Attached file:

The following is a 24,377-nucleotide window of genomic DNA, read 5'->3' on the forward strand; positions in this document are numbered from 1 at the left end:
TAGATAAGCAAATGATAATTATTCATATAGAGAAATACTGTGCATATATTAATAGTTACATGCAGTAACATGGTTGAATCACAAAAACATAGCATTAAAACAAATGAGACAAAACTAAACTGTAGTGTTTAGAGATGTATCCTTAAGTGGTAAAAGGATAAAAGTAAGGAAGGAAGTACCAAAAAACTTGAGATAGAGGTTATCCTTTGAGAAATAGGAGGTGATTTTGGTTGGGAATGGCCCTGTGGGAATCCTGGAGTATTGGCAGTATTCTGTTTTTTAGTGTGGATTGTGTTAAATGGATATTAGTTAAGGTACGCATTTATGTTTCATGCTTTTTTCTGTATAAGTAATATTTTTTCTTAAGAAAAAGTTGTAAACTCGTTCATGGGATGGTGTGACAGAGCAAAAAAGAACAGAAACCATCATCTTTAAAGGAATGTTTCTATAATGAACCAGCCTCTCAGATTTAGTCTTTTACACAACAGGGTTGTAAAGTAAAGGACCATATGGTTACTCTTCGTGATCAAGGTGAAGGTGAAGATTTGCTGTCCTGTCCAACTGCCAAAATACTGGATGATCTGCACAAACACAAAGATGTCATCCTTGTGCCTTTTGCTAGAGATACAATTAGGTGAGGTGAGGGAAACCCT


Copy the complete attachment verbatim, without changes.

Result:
The following is a 24,377-nucleotide window of genomic DNA, read 5'->3' on the forward strand; positions in this document are numbered from 1 at the left end:
TAGATAAGCAAATGATAATTATTCATATAGAGAAATACTGTGCATATATTAATAGTTACATGCAGTAACATGGTTGAATCACAAAAACATAGCATTAAAACAAATGAGACAAAACTAAACTGTAGTGTTTAGAGATGTATCCTTAAGTGGTAAAAGGATAAAAGTAAGGAAGGAAGTACCAAAAAACTTGAGATAGAGGTTATCCTTTGAGAAATAGGAGGTGATTTTGGTTGGGAATGGCCCTGTGGGAATCCTGGAGTATTGGCAGTATTCTGTTTTTTAGTGTGGATTGTGTTAAATGGATATTAGTTAAGGTACGCATTTATGTTTCATGCTTTTTTCTGTATAAGTAATATTTTTTCTTAAGAAAAAGTTGTAAACTCGTTCATGGGATGGTGTGACAGAGCAAAAAAGAACAGAAACCATCATCTTTAAAGGAATGTTTCTATAATGAACCAGCCTCTCAGATTTAGTCTTTTACACAACAGGGTTGTAAAGTAAAGGACCATATGGTTACTCTTCGTGATCAAGGTGAAGGTGAAGATTTGCTGTCCTGTCCAACTGCCAAAATACTGGATGATCTGCACAAACACAAAGATGTCATCCTTGTGCCTTTTGCTAGAGATACAATTAGGTGAGGTGAGGGAAACCCT